By Philip van Doorn
How can you avoid inflation, or at least make up for it?
Consumers and investors may be alarmed by rising prices. But a combination of prudent spending and investing can help these overlapping groups of people get through a period of uncertainty brought about by pent-up demand and supply shortages.
Below are two lists of 19 dividend stocks with attractive yields — companies that are expected to have plenty of cash flow to cover dividend increases or other actions that may be good for shareholders, including stock repurchases and business expansion.
The consumer price index rose by 0.9% in only one month — June — the largest increase since 2008. Jeffry Bartash points out that about a third of the overall price increases came from used-vehicle prices . For the 12 months through June, used car and truck prices were up 45%, according to the Bureau of Labor Statistics . It’s easy to say that you shouldn’t buy a car or truck this year. The incredible demand for used vehicles has led to a shortage for many of the most popular new ones, which means dealers will be less likely to haggle.
Of course you might be in a pickle and need to get another car or truck at the worst time, but maybe you can make a modest selection this time. You might also delay a plan to sell your home and move into a bigger one, considering that every other national housing boom you have ever witnessed has eventually cooled. In other words, it is possible some of your big spending plans can be curbed or delayed.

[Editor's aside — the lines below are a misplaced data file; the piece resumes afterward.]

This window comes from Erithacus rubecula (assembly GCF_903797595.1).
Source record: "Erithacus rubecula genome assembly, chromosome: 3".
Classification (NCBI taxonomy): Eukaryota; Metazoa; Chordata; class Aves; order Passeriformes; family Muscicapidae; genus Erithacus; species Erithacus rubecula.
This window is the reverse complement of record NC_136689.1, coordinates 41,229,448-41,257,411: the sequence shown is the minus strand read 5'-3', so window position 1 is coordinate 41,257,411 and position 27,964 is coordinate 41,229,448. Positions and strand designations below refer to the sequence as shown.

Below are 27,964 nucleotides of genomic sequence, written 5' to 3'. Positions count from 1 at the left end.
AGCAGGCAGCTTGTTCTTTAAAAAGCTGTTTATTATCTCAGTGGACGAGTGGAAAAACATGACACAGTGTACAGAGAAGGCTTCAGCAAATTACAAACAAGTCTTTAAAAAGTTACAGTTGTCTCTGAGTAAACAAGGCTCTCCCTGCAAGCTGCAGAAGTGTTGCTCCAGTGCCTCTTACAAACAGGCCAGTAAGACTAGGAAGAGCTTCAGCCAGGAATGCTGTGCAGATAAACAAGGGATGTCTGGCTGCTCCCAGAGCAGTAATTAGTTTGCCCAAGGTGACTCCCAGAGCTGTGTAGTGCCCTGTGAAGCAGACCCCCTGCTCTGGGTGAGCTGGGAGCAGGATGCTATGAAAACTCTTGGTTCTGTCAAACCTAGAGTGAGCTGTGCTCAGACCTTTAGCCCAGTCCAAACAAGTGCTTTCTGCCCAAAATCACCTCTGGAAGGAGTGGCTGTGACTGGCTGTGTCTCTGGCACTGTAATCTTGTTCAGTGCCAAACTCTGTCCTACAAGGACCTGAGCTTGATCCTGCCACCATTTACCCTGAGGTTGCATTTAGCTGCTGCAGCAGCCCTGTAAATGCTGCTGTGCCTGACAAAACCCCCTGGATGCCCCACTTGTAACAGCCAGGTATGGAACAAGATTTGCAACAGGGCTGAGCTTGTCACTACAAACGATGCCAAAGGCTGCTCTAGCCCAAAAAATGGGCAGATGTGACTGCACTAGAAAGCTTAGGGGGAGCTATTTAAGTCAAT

Two dividend stock screens
What do you want from a dividend stock? The most obvious answer is “income,” but what may be more important is that the dividend increases over time. That’s how you stay ahead of inflation. Even when official inflation figures are low, your personal inflation can be considerable, depending on your circumstances. Or you may need investment income to replace part of your working income when you retire.
Here’s a recent list of the 30 stocks in the S&P 500 index whose dividends increased the most over the past five years . Their dividend yields may not have been very high to begin with, but if you had held them for five years, the yields on your five-year-old shares would have grown significantly.
For this new screen, we took a different approach to focus more on higher current dividend yields. Beginning with the S&P Composite 1500 Index (made up of the S&P 500 /zigman2/quotes/210599714/realtime SPX +0.47% , the S&P Mid Cap 400 Index /zigman2/quotes/219506813/composite MID +0.33% and the S&P Small Cap 600 Index /zigman2/quotes/210599868/delayed SML +0.85% ), we started with stocks with dividend yields of at least 4.26% — three times the 1.42% yield on 10-year U.S. Treasury notes on July 13.
Then we looked at free cash flow yields. A company’s free cash flow is its remaining cash flow after planned capital expenditures. It can be used to increase dividends, buy back stock, pay down debt, business expansion or fund acquisitions. A free cash flow yield that is higher than the dividend yield can provide investors with some comfort that a company is unlikely to cut its dividend and maybe be in a position to increase it.
A trailing free cash flow yield can be calculated by dividing the past four quarters’ free cash flow per share by the current share price. If available, consensus estimates for the next 12 months can be used to calculate a forward FCF yield. If the FCF yield is above the current dividend yield, there is free cash flow “headroom.” (The screen below only includes companies for which forward FCF estimates were available from FactSet.)
Financial companies were excluded from the screen, as FCF yield analysis isn’t appropriate for the group. Companies with fewer than five analysts polled for FactSet’s estimates were also excluded. For real estate investment trusts, funds from operations (FFO) is the industry standard for gauging dividend-paying ability. So there is a separate screen for that group below.